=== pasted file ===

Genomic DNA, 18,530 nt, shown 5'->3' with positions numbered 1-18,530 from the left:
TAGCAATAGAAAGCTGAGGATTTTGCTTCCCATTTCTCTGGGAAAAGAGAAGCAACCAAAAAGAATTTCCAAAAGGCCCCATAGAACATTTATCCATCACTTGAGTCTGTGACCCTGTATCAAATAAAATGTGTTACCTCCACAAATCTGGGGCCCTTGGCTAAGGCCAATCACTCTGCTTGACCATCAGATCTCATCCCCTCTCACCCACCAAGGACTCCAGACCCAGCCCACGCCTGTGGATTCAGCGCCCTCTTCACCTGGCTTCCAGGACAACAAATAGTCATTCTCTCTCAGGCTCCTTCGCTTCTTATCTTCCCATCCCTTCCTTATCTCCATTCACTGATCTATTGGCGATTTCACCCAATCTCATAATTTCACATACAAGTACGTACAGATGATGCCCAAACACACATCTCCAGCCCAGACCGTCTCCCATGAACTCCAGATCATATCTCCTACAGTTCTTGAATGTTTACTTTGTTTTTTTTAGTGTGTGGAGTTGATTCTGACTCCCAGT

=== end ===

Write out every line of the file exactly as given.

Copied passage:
Genomic DNA, 18,530 nt, shown 5'->3' with positions numbered 1-18,530 from the left:
TAGCAATAGAAAGCTGAGGATTTTGCTTCCCATTTCTCTGGGAAAAGAGAAGCAACCAAAAAGAATTTCCAAAAGGCCCCATAGAACATTTATCCATCACTTGAGTCTGTGACCCTGTATCAAATAAAATGTGTTACCTCCACAAATCTGGGGCCCTTGGCTAAGGCCAATCACTCTGCTTGACCATCAGATCTCATCCCCTCTCACCCACCAAGGACTCCAGACCCAGCCCACGCCTGTGGATTCAGCGCCCTCTTCACCTGGCTTCCAGGACAACAAATAGTCATTCTCTCTCAGGCTCCTTCGCTTCTTATCTTCCCATCCCTTCCTTATCTCCATTCACTGATCTATTGGCGATTTCACCCAATCTCATAATTTCACATACAAGTACGTACAGATGATGCCCAAACACACATCTCCAGCCCAGACCGTCTCCCATGAACTCCAGATCATATCTCCTACAGTTCTTGAATGTTTACTTTGTTTTTTTTAGTGTGTGGAGTTGATTCTGACTCCCAGT